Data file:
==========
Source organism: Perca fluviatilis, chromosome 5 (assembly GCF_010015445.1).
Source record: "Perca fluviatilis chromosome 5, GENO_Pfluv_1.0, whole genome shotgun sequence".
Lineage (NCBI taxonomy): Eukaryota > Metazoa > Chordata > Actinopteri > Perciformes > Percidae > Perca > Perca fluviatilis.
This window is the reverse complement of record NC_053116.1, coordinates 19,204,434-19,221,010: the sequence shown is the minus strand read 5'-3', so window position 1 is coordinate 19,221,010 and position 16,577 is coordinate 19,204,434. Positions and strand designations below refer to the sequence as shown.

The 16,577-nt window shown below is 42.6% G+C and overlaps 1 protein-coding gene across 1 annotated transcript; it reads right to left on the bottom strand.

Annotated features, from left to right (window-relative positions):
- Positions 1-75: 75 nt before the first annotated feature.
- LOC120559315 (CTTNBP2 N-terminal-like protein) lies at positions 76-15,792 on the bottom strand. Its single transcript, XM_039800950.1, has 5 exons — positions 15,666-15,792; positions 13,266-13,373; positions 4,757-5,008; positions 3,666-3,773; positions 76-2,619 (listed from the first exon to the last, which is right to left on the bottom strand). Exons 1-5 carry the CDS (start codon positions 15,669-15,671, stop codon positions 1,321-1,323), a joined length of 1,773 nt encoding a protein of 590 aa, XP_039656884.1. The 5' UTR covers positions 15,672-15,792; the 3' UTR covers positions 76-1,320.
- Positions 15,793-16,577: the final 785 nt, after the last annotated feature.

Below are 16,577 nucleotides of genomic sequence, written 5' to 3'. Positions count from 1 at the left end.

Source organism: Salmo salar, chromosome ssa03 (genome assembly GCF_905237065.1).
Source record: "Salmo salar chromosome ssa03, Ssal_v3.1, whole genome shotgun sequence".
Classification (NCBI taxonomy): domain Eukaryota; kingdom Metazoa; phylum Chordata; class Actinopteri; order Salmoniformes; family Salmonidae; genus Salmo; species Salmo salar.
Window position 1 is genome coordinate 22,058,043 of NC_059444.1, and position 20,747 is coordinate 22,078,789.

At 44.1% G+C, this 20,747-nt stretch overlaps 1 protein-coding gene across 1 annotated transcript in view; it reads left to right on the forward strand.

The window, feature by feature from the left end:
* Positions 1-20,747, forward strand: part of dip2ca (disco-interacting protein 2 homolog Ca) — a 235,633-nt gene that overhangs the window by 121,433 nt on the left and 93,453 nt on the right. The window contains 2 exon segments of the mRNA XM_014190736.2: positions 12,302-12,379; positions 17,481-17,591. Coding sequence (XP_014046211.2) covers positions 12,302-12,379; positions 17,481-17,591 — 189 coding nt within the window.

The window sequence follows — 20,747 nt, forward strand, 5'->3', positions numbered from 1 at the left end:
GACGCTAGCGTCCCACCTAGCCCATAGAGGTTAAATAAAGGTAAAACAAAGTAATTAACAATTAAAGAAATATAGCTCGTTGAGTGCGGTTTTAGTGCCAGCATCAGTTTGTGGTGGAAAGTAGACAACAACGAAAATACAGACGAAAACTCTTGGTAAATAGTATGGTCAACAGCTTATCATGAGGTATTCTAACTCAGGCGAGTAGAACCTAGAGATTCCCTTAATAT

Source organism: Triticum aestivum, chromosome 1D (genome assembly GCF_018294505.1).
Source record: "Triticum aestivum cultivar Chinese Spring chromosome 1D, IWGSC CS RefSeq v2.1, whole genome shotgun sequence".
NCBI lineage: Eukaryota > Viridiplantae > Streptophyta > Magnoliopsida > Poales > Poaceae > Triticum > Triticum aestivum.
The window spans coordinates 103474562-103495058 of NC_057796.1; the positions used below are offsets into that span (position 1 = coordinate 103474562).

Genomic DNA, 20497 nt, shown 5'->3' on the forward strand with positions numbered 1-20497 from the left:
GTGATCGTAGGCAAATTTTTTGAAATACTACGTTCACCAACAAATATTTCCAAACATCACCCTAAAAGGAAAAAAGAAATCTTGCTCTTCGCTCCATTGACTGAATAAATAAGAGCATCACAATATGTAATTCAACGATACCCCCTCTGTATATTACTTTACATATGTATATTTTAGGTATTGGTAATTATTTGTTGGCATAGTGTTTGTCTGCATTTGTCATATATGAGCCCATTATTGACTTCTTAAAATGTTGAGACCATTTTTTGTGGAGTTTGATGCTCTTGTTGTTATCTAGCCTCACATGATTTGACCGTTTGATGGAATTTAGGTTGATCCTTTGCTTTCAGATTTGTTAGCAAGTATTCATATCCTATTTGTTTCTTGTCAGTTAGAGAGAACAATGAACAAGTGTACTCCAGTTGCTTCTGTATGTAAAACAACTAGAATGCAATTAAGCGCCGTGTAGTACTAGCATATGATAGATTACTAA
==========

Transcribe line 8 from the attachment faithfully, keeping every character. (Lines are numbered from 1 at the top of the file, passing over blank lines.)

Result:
- LOC120559315 (CTTNBP2 N-terminal-like protein) lies at positions 76-15,792 on the bottom strand. Its single transcript, XM_039800950.1, has 5 exons — positions 15,666-15,792; positions 13,266-13,373; positions 4,757-5,008; positions 3,666-3,773; positions 76-2,619 (listed from the first exon to the last, which is right to left on the bottom strand). Exons 1-5 carry the CDS (start codon positions 15,669-15,671, stop codon positions 1,321-1,323), a joined length of 1,773 nt encoding a protein of 590 aa, XP_039656884.1. The 5' UTR covers positions 15,672-15,792; the 3' UTR covers positions 76-1,320.